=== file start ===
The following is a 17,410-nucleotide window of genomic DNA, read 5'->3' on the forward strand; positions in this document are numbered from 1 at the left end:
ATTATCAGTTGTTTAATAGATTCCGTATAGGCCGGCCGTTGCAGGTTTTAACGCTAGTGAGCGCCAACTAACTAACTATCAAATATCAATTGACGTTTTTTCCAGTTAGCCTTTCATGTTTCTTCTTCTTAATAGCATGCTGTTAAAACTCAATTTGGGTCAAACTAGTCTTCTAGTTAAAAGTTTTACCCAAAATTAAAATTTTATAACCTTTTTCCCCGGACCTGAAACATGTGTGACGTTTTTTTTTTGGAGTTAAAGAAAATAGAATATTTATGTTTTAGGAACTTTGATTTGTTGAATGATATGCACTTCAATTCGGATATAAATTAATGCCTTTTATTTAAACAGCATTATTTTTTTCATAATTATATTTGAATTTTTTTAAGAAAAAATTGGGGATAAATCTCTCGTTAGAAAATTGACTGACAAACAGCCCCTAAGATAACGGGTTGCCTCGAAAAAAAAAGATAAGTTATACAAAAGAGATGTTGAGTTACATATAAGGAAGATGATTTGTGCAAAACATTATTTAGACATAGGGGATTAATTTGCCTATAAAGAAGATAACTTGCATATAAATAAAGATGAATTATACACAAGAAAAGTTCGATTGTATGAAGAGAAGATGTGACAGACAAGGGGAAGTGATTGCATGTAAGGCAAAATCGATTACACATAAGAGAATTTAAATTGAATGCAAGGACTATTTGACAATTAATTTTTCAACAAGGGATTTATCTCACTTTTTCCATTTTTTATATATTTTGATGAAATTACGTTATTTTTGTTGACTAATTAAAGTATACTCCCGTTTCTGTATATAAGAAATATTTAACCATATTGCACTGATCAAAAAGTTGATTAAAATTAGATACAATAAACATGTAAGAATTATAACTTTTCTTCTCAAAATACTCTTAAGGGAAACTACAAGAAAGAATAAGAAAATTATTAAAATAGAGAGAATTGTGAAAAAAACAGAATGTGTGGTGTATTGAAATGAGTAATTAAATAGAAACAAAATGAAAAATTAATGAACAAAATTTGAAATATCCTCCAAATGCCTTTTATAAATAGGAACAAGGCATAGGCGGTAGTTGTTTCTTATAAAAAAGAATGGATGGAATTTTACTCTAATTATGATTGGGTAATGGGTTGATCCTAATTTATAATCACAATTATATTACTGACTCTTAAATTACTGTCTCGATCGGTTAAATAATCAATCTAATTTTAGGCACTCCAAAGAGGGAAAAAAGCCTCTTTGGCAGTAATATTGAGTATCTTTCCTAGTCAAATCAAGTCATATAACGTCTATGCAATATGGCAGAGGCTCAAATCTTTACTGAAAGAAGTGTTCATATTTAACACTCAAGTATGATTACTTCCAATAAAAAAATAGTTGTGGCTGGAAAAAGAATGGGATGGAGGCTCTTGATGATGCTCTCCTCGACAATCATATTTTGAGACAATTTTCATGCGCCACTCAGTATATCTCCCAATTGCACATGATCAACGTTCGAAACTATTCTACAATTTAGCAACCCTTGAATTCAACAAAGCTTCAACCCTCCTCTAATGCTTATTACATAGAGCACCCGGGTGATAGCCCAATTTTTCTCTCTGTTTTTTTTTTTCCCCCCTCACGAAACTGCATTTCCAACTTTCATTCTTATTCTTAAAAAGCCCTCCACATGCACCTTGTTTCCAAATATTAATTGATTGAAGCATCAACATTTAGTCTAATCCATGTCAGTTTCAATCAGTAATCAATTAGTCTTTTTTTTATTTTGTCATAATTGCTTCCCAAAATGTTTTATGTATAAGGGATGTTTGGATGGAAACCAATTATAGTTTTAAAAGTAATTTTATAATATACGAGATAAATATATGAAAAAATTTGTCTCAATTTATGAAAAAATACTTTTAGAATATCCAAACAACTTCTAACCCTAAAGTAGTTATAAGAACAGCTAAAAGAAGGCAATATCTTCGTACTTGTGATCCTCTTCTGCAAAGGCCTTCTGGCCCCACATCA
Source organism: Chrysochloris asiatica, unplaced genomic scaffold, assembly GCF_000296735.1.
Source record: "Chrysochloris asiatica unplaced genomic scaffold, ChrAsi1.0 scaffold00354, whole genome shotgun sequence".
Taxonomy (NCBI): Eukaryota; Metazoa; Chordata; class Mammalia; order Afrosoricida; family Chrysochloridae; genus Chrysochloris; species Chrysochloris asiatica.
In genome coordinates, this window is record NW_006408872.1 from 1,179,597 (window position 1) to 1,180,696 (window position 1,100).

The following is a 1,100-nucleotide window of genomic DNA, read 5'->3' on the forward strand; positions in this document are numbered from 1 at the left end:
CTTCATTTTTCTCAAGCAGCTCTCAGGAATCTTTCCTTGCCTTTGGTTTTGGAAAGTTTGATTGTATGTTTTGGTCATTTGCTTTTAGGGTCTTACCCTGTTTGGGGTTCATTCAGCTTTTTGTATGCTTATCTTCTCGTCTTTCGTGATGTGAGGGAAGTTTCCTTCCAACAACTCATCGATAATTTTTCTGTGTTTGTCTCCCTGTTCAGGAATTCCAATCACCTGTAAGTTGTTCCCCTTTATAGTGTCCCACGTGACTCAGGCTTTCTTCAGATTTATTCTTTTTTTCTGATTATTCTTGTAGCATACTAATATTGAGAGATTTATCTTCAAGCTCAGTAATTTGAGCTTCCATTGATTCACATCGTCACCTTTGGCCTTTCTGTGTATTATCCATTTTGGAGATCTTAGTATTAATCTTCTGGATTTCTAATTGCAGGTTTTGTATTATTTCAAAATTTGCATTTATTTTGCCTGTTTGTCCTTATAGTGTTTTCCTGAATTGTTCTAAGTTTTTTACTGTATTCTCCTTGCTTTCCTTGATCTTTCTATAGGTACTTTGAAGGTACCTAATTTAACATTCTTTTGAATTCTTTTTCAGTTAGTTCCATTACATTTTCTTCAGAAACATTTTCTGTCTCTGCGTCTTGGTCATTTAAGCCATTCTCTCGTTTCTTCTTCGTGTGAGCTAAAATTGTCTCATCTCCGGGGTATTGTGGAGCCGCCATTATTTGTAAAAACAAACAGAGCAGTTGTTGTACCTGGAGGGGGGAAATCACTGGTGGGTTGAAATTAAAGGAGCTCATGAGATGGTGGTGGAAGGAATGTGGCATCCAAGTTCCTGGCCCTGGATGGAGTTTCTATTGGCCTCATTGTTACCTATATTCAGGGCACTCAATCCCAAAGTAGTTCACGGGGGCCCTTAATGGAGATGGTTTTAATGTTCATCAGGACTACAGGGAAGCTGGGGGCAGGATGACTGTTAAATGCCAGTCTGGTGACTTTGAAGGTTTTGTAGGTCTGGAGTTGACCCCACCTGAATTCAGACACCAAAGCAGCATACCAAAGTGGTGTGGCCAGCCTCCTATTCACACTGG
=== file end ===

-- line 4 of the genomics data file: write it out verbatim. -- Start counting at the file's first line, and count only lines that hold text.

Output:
Source record: "Chrysochloris asiatica unplaced genomic scaffold, ChrAsi1.0 scaffold00354, whole genome shotgun sequence".